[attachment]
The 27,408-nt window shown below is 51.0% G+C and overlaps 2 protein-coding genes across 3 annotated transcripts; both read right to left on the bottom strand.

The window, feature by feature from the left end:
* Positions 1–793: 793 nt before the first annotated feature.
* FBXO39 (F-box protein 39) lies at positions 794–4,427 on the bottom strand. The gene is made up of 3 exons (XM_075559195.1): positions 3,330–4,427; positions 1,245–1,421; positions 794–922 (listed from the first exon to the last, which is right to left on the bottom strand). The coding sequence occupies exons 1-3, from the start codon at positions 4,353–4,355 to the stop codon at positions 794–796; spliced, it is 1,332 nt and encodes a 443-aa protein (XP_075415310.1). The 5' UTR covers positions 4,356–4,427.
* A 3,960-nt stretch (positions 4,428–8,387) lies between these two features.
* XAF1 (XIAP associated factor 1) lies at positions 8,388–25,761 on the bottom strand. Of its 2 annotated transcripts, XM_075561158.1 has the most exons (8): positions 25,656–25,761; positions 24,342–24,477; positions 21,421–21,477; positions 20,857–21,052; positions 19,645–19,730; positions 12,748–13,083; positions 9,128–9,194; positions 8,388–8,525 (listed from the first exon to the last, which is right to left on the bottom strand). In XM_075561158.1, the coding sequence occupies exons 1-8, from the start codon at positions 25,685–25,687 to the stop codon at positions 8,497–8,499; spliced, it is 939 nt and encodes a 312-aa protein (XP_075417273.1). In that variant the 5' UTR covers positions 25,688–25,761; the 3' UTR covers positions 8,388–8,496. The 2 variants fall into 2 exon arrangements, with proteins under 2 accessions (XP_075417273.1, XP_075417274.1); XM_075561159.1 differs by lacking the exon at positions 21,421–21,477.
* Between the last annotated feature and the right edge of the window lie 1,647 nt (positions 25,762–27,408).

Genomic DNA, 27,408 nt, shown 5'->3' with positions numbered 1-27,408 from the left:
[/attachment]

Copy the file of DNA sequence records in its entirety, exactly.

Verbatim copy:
The 27,408-nt window shown below is 51.0% G+C and overlaps 2 protein-coding genes across 3 annotated transcripts; both read right to left on the bottom strand.

The window, feature by feature from the left end:
* Positions 1–793: 793 nt before the first annotated feature.
* FBXO39 (F-box protein 39) lies at positions 794–4,427 on the bottom strand. The gene is made up of 3 exons (XM_075559195.1): positions 3,330–4,427; positions 1,245–1,421; positions 794–922 (listed from the first exon to the last, which is right to left on the bottom strand). The coding sequence occupies exons 1-3, from the start codon at positions 4,353–4,355 to the stop codon at positions 794–796; spliced, it is 1,332 nt and encodes a 443-aa protein (XP_075415310.1). The 5' UTR covers positions 4,356–4,427.
* A 3,960-nt stretch (positions 4,428–8,387) lies between these two features.
* XAF1 (XIAP associated factor 1) lies at positions 8,388–25,761 on the bottom strand. Of its 2 annotated transcripts, XM_075561158.1 has the most exons (8): positions 25,656–25,761; positions 24,342–24,477; positions 21,421–21,477; positions 20,857–21,052; positions 19,645–19,730; positions 12,748–13,083; positions 9,128–9,194; positions 8,388–8,525 (listed from the first exon to the last, which is right to left on the bottom strand). In XM_075561158.1, the coding sequence occupies exons 1-8, from the start codon at positions 25,685–25,687 to the stop codon at positions 8,497–8,499; spliced, it is 939 nt and encodes a 312-aa protein (XP_075417273.1). In that variant the 5' UTR covers positions 25,688–25,761; the 3' UTR covers positions 8,388–8,496. The 2 variants fall into 2 exon arrangements, with proteins under 2 accessions (XP_075417273.1, XP_075417274.1); XM_075561159.1 differs by lacking the exon at positions 21,421–21,477.
* Between the last annotated feature and the right edge of the window lie 1,647 nt (positions 25,762–27,408).

Genomic DNA, 27,408 nt, shown 5'->3' with positions numbered 1-27,408 from the left: